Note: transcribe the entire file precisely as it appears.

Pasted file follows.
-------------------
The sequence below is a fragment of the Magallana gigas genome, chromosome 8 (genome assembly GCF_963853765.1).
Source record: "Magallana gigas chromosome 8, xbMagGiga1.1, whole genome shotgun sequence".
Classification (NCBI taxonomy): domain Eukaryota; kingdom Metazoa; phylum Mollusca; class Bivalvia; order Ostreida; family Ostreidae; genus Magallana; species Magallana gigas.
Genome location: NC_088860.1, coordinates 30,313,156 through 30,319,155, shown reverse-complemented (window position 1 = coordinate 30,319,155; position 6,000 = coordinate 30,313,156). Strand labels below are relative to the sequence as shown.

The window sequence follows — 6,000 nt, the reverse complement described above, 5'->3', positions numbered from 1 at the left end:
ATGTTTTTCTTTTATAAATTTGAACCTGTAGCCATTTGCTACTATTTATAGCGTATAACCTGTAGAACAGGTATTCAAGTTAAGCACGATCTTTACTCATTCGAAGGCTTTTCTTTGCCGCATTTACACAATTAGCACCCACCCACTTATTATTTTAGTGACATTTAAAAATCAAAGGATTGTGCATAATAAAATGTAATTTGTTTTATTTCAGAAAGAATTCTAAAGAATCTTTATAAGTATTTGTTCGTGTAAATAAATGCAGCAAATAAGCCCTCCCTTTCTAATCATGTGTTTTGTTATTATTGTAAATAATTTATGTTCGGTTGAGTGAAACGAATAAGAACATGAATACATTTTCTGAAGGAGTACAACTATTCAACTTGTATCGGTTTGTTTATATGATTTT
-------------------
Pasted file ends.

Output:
The sequence below is a fragment of the Magallana gigas genome, chromosome 8 (genome assembly GCF_963853765.1).
Source record: "Magallana gigas chromosome 8, xbMagGiga1.1, whole genome shotgun sequence".
Classification (NCBI taxonomy): domain Eukaryota; kingdom Metazoa; phylum Mollusca; class Bivalvia; order Ostreida; family Ostreidae; genus Magallana; species Magallana gigas.
Genome location: NC_088860.1, coordinates 30,313,156 through 30,319,155, shown reverse-complemented (window position 1 = coordinate 30,319,155; position 6,000 = coordinate 30,313,156). Strand labels below are relative to the sequence as shown.

The window sequence follows — 6,000 nt, the reverse complement described above, 5'->3', positions numbered from 1 at the left end:
ATGTTTTTCTTTTATAAATTTGAACCTGTAGCCATTTGCTACTATTTATAGCGTATAACCTGTAGAACAGGTATTCAAGTTAAGCACGATCTTTACTCATTCGAAGGCTTTTCTTTGCCGCATTTACACAATTAGCACCCACCCACTTATTATTTTAGTGACATTTAAAAATCAAAGGATTGTGCATAATAAAATGTAATTTGTTTTATTTCAGAAAGAATTCTAAAGAATCTTTATAAGTATTTGTTCGTGTAAATAAATGCAGCAAATAAGCCCTCCCTTTCTAATCATGTGTTTTGTTATTATTGTAAATAATTTATGTTCGGTTGAGTGAAACGAATAAGAACATGAATACATTTTCTGAAGGAGTACAACTATTCAACTTGTATCGGTTTGTTTATATGATTTT